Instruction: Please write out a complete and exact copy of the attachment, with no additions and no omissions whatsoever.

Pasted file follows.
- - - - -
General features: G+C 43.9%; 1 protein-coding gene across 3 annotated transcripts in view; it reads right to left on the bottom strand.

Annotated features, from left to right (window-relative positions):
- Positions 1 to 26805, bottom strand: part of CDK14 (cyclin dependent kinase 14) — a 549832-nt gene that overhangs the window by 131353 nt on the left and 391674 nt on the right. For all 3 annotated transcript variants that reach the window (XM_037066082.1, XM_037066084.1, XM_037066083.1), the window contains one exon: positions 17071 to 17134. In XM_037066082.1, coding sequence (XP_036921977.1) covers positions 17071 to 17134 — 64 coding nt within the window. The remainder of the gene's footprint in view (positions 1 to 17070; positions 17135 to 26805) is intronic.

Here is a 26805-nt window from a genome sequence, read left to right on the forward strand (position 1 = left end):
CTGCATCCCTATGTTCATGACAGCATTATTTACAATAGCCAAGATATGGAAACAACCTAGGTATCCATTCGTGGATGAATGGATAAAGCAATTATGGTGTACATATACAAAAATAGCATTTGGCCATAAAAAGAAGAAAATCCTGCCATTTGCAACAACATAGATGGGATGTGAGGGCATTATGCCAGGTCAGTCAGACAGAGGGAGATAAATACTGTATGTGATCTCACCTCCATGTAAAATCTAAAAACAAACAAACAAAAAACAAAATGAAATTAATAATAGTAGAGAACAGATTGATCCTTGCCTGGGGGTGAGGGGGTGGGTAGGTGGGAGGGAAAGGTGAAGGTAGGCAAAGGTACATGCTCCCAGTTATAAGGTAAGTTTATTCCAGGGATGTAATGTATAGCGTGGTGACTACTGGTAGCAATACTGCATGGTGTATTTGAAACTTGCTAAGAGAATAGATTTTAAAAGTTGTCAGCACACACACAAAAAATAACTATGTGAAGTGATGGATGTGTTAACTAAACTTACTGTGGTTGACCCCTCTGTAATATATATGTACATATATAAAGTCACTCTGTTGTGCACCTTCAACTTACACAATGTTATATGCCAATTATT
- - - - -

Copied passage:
General features: G+C 43.9%; 1 protein-coding gene across 3 annotated transcripts in view; it reads right to left on the bottom strand.

Annotated features, from left to right (window-relative positions):
- Positions 1 to 26805, bottom strand: part of CDK14 (cyclin dependent kinase 14) — a 549832-nt gene that overhangs the window by 131353 nt on the left and 391674 nt on the right. For all 3 annotated transcript variants that reach the window (XM_037066082.1, XM_037066084.1, XM_037066083.1), the window contains one exon: positions 17071 to 17134. In XM_037066082.1, coding sequence (XP_036921977.1) covers positions 17071 to 17134 — 64 coding nt within the window. The remainder of the gene's footprint in view (positions 1 to 17070; positions 17135 to 26805) is intronic.

Here is a 26805-nt window from a genome sequence, read left to right on the forward strand (position 1 = left end):
CTGCATCCCTATGTTCATGACAGCATTATTTACAATAGCCAAGATATGGAAACAACCTAGGTATCCATTCGTGGATGAATGGATAAAGCAATTATGGTGTACATATACAAAAATAGCATTTGGCCATAAAAAGAAGAAAATCCTGCCATTTGCAACAACATAGATGGGATGTGAGGGCATTATGCCAGGTCAGTCAGACAGAGGGAGATAAATACTGTATGTGATCTCACCTCCATGTAAAATCTAAAAACAAACAAACAAAAAACAAAATGAAATTAATAATAGTAGAGAACAGATTGATCCTTGCCTGGGGGTGAGGGGGTGGGTAGGTGGGAGGGAAAGGTGAAGGTAGGCAAAGGTACATGCTCCCAGTTATAAGGTAAGTTTATTCCAGGGATGTAATGTATAGCGTGGTGACTACTGGTAGCAATACTGCATGGTGTATTTGAAACTTGCTAAGAGAATAGATTTTAAAAGTTGTCAGCACACACACAAAAAATAACTATGTGAAGTGATGGATGTGTTAACTAAACTTACTGTGGTTGACCCCTCTGTAATATATATGTACATATATAAAGTCACTCTGTTGTGCACCTTCAACTTACACAATGTTATATGCCAATTATT